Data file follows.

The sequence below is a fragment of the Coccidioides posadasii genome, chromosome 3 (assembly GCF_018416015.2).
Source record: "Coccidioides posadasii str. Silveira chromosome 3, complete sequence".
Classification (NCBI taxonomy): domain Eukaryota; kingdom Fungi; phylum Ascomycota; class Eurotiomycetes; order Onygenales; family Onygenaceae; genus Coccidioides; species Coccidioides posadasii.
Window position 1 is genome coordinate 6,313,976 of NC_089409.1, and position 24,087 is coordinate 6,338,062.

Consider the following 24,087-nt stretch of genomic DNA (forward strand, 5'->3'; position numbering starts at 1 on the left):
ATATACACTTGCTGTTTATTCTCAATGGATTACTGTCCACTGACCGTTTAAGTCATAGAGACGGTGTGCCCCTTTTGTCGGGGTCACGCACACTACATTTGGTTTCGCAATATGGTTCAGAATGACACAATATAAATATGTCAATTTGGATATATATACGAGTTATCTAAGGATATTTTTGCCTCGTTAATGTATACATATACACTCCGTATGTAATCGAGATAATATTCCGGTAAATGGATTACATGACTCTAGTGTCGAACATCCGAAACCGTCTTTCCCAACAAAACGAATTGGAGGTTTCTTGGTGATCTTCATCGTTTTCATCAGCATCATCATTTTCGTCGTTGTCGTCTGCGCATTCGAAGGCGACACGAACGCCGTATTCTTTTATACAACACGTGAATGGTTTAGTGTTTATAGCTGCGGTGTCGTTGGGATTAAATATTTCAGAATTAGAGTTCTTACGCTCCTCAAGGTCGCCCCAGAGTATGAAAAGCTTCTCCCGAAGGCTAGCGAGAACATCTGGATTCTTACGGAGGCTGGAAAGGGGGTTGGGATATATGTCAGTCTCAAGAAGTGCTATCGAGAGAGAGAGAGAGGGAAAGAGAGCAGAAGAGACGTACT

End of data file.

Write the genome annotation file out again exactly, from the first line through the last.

The sequence below is a fragment of the Coccidioides posadasii genome, chromosome 3 (assembly GCF_018416015.2).
Source record: "Coccidioides posadasii str. Silveira chromosome 3, complete sequence".
Classification (NCBI taxonomy): domain Eukaryota; kingdom Fungi; phylum Ascomycota; class Eurotiomycetes; order Onygenales; family Onygenaceae; genus Coccidioides; species Coccidioides posadasii.
Window position 1 is genome coordinate 6,313,976 of NC_089409.1, and position 24,087 is coordinate 6,338,062.

Consider the following 24,087-nt stretch of genomic DNA (forward strand, 5'->3'; position numbering starts at 1 on the left):
ATATACACTTGCTGTTTATTCTCAATGGATTACTGTCCACTGACCGTTTAAGTCATAGAGACGGTGTGCCCCTTTTGTCGGGGTCACGCACACTACATTTGGTTTCGCAATATGGTTCAGAATGACACAATATAAATATGTCAATTTGGATATATATACGAGTTATCTAAGGATATTTTTGCCTCGTTAATGTATACATATACACTCCGTATGTAATCGAGATAATATTCCGGTAAATGGATTACATGACTCTAGTGTCGAACATCCGAAACCGTCTTTCCCAACAAAACGAATTGGAGGTTTCTTGGTGATCTTCATCGTTTTCATCAGCATCATCATTTTCGTCGTTGTCGTCTGCGCATTCGAAGGCGACACGAACGCCGTATTCTTTTATACAACACGTGAATGGTTTAGTGTTTATAGCTGCGGTGTCGTTGGGATTAAATATTTCAGAATTAGAGTTCTTACGCTCCTCAAGGTCGCCCCAGAGTATGAAAAGCTTCTCCCGAAGGCTAGCGAGAACATCTGGATTCTTACGGAGGCTGGAAAGGGGGTTGGGATATATGTCAGTCTCAAGAAGTGCTATCGAGAGAGAGAGAGAGGGAAAGAGAGCAGAAGAGACGTACT